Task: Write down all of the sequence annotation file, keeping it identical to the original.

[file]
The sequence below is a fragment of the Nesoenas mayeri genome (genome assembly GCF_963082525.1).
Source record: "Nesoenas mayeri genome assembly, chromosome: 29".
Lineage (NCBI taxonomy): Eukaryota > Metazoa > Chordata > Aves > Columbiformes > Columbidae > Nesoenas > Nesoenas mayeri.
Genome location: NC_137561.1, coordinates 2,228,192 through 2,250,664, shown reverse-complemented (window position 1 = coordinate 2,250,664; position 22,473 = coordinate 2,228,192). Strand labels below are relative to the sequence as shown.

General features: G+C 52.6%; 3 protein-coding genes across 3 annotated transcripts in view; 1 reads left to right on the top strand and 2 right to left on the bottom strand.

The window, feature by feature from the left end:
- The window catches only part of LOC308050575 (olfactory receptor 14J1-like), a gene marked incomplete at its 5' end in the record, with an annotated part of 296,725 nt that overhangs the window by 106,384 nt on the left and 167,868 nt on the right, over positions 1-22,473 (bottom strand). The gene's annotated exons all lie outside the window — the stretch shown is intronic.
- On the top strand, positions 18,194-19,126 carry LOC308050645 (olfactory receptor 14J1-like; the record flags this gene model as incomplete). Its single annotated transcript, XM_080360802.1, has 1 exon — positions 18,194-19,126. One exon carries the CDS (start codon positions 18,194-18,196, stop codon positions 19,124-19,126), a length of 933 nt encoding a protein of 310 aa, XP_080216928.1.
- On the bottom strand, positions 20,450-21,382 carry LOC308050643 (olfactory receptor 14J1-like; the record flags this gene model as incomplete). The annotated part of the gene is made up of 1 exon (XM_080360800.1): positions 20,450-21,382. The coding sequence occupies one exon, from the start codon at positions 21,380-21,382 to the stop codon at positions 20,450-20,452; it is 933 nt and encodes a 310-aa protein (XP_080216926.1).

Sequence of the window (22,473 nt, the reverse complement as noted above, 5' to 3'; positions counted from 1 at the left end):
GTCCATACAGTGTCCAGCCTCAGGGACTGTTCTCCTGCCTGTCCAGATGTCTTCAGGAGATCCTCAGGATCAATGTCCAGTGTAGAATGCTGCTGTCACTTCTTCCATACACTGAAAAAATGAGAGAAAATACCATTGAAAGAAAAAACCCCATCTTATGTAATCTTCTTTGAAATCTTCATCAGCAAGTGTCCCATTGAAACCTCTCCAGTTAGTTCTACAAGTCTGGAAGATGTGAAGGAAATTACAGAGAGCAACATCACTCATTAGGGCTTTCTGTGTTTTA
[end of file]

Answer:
The sequence below is a fragment of the Nesoenas mayeri genome (genome assembly GCF_963082525.1).
Source record: "Nesoenas mayeri genome assembly, chromosome: 29".
Lineage (NCBI taxonomy): Eukaryota > Metazoa > Chordata > Aves > Columbiformes > Columbidae > Nesoenas > Nesoenas mayeri.
Genome location: NC_137561.1, coordinates 2,228,192 through 2,250,664, shown reverse-complemented (window position 1 = coordinate 2,250,664; position 22,473 = coordinate 2,228,192). Strand labels below are relative to the sequence as shown.

General features: G+C 52.6%; 3 protein-coding genes across 3 annotated transcripts in view; 1 reads left to right on the top strand and 2 right to left on the bottom strand.

The window, feature by feature from the left end:
- The window catches only part of LOC308050575 (olfactory receptor 14J1-like), a gene marked incomplete at its 5' end in the record, with an annotated part of 296,725 nt that overhangs the window by 106,384 nt on the left and 167,868 nt on the right, over positions 1-22,473 (bottom strand). The gene's annotated exons all lie outside the window — the stretch shown is intronic.
- On the top strand, positions 18,194-19,126 carry LOC308050645 (olfactory receptor 14J1-like; the record flags this gene model as incomplete). Its single annotated transcript, XM_080360802.1, has 1 exon — positions 18,194-19,126. One exon carries the CDS (start codon positions 18,194-18,196, stop codon positions 19,124-19,126), a length of 933 nt encoding a protein of 310 aa, XP_080216928.1.
- On the bottom strand, positions 20,450-21,382 carry LOC308050643 (olfactory receptor 14J1-like; the record flags this gene model as incomplete). The annotated part of the gene is made up of 1 exon (XM_080360800.1): positions 20,450-21,382. The coding sequence occupies one exon, from the start codon at positions 21,380-21,382 to the stop codon at positions 20,450-20,452; it is 933 nt and encodes a 310-aa protein (XP_080216926.1).

Sequence of the window (22,473 nt, the reverse complement as noted above, 5' to 3'; positions counted from 1 at the left end):
GTCCATACAGTGTCCAGCCTCAGGGACTGTTCTCCTGCCTGTCCAGATGTCTTCAGGAGATCCTCAGGATCAATGTCCAGTGTAGAATGCTGCTGTCACTTCTTCCATACACTGAAAAAATGAGAGAAAATACCATTGAAAGAAAAAACCCCATCTTATGTAATCTTCTTTGAAATCTTCATCAGCAAGTGTCCCATTGAAACCTCTCCAGTTAGTTCTACAAGTCTGGAAGATGTGAAGGAAATTACAGAGAGCAACATCACTCATTAGGGCTTTCTGTGTTTTA